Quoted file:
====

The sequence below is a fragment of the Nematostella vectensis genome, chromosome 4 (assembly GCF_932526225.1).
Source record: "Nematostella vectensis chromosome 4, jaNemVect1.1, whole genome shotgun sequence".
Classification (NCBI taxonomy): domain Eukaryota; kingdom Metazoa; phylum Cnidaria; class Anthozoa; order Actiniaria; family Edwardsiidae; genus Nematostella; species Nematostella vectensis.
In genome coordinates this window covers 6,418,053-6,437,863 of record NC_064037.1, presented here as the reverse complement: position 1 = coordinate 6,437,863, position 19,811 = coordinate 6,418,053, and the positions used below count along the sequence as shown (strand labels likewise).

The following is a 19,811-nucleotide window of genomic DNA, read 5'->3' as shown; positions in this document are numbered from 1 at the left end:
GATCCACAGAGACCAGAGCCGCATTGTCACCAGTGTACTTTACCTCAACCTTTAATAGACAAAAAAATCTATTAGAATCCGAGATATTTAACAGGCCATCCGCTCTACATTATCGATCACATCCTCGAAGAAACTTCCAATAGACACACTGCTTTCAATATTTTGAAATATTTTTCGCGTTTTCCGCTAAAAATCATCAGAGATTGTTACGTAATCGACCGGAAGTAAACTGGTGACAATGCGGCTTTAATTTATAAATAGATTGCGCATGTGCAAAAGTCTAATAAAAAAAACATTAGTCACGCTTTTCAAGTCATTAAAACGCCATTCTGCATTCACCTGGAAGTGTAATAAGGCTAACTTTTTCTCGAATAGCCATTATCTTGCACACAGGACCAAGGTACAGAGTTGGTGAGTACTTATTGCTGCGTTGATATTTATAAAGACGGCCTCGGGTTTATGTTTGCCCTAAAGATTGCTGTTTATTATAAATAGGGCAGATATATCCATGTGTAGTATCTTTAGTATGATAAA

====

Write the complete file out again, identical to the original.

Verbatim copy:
The sequence below is a fragment of the Nematostella vectensis genome, chromosome 4 (assembly GCF_932526225.1).
Source record: "Nematostella vectensis chromosome 4, jaNemVect1.1, whole genome shotgun sequence".
Classification (NCBI taxonomy): domain Eukaryota; kingdom Metazoa; phylum Cnidaria; class Anthozoa; order Actiniaria; family Edwardsiidae; genus Nematostella; species Nematostella vectensis.
In genome coordinates this window covers 6,418,053-6,437,863 of record NC_064037.1, presented here as the reverse complement: position 1 = coordinate 6,437,863, position 19,811 = coordinate 6,418,053, and the positions used below count along the sequence as shown (strand labels likewise).

The following is a 19,811-nucleotide window of genomic DNA, read 5'->3' as shown; positions in this document are numbered from 1 at the left end:
GATCCACAGAGACCAGAGCCGCATTGTCACCAGTGTACTTTACCTCAACCTTTAATAGACAAAAAAATCTATTAGAATCCGAGATATTTAACAGGCCATCCGCTCTACATTATCGATCACATCCTCGAAGAAACTTCCAATAGACACACTGCTTTCAATATTTTGAAATATTTTTCGCGTTTTCCGCTAAAAATCATCAGAGATTGTTACGTAATCGACCGGAAGTAAACTGGTGACAATGCGGCTTTAATTTATAAATAGATTGCGCATGTGCAAAAGTCTAATAAAAAAAACATTAGTCACGCTTTTCAAGTCATTAAAACGCCATTCTGCATTCACCTGGAAGTGTAATAAGGCTAACTTTTTCTCGAATAGCCATTATCTTGCACACAGGACCAAGGTACAGAGTTGGTGAGTACTTATTGCTGCGTTGATATTTATAAAGACGGCCTCGGGTTTATGTTTGCCCTAAAGATTGCTGTTTATTATAAATAGGGCAGATATATCCATGTGTAGTATCTTTAGTATGATAAA